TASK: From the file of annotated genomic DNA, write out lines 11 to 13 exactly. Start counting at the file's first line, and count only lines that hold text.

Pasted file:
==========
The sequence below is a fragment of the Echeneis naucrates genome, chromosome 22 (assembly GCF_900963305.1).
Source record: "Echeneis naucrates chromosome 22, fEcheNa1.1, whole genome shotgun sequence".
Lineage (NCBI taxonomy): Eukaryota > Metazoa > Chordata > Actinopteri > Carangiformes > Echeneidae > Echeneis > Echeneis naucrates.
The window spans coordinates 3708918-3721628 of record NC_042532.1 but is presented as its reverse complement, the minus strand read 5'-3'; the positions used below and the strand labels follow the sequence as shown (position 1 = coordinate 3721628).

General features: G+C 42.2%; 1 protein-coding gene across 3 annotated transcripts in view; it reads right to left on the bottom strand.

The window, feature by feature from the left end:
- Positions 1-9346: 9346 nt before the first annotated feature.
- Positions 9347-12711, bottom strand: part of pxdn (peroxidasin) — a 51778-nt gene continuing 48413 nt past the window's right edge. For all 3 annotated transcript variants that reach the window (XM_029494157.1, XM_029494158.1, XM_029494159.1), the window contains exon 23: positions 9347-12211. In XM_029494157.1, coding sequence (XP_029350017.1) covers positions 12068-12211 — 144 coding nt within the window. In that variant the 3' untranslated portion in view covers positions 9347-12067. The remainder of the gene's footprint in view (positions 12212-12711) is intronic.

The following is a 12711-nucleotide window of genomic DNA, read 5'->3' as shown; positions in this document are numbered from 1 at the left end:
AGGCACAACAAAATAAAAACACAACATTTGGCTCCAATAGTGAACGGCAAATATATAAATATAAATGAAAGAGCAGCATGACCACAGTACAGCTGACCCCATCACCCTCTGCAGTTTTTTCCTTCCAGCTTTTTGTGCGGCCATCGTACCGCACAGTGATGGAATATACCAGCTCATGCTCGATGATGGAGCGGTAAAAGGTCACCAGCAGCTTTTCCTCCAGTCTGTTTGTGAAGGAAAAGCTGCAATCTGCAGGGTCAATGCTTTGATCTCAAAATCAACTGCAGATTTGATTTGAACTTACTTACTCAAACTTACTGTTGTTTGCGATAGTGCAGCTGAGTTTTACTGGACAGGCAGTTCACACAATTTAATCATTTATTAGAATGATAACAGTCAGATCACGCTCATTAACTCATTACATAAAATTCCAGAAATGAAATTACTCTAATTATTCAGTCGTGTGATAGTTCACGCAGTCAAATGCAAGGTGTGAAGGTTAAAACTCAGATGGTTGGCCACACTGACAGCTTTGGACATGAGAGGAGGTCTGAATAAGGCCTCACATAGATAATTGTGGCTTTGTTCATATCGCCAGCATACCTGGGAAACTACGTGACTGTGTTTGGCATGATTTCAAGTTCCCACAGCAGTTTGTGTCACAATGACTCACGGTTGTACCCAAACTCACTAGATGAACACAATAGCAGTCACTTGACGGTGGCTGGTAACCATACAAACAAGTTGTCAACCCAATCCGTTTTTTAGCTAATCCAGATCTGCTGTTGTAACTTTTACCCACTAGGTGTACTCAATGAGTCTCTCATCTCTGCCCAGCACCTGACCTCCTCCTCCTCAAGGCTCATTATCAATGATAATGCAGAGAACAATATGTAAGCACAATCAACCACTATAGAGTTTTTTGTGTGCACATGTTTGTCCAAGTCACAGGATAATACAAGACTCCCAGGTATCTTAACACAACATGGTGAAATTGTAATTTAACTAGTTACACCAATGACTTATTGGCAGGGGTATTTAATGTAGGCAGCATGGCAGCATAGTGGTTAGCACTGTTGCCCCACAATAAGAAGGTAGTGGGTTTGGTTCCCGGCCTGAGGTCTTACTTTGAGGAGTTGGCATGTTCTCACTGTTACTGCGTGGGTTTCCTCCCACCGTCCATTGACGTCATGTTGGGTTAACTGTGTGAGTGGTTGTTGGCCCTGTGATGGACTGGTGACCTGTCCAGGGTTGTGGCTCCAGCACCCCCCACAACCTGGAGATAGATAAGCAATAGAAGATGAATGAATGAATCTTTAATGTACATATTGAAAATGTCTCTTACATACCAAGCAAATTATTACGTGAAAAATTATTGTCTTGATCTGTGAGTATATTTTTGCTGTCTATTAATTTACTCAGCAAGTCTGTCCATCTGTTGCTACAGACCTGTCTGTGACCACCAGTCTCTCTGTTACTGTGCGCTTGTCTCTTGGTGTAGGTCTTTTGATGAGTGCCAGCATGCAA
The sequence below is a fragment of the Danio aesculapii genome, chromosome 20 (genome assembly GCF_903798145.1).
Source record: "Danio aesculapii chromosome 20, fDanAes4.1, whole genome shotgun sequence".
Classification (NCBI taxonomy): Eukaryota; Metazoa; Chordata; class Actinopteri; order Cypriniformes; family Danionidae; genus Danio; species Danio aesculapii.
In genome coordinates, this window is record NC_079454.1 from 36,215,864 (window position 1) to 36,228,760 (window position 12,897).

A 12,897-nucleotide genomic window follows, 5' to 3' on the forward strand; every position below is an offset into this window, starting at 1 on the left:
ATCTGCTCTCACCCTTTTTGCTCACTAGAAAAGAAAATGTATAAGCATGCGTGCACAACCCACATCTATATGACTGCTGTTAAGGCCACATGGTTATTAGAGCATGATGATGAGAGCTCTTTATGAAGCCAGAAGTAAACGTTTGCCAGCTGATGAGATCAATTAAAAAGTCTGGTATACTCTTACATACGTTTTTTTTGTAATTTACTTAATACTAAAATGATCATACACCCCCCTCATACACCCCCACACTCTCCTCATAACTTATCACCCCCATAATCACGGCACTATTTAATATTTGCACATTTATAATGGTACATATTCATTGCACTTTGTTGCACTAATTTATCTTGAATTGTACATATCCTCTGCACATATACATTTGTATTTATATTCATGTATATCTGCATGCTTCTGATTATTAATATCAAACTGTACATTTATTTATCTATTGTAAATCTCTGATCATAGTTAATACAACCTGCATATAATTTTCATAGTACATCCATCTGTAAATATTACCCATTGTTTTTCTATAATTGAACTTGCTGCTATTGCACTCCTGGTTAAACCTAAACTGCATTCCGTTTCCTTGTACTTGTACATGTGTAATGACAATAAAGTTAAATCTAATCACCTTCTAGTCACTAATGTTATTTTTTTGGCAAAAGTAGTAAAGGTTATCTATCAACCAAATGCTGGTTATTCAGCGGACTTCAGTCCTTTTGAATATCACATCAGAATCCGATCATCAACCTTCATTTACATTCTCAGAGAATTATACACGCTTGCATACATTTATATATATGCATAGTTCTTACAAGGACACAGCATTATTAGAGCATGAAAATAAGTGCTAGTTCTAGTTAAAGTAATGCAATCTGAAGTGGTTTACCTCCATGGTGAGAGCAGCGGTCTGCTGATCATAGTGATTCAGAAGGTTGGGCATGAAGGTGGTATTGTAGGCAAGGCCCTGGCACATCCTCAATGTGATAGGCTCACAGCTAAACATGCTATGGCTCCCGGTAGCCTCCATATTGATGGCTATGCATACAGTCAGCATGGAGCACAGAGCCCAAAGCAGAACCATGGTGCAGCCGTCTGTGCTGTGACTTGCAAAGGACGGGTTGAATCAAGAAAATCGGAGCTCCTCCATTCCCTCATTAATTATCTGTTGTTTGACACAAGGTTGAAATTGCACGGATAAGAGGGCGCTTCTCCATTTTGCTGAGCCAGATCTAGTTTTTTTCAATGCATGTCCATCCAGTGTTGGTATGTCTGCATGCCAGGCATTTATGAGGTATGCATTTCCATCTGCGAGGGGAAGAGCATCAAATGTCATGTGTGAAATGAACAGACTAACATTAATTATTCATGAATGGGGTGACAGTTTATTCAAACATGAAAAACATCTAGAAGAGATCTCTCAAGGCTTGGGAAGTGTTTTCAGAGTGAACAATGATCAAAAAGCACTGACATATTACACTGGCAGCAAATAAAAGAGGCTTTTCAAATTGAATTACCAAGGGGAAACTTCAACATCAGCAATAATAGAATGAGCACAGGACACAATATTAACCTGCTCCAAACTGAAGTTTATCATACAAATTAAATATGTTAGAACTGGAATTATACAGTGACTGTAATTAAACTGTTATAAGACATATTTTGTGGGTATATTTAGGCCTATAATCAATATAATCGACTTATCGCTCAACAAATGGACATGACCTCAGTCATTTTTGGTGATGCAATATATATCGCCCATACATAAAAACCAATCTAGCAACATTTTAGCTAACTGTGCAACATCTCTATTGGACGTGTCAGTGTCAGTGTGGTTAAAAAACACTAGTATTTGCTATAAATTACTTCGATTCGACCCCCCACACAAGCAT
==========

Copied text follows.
The sequence below is a fragment of the Danio aesculapii genome, chromosome 20 (genome assembly GCF_903798145.1).
Source record: "Danio aesculapii chromosome 20, fDanAes4.1, whole genome shotgun sequence".
Classification (NCBI taxonomy): Eukaryota; Metazoa; Chordata; class Actinopteri; order Cypriniformes; family Danionidae; genus Danio; species Danio aesculapii.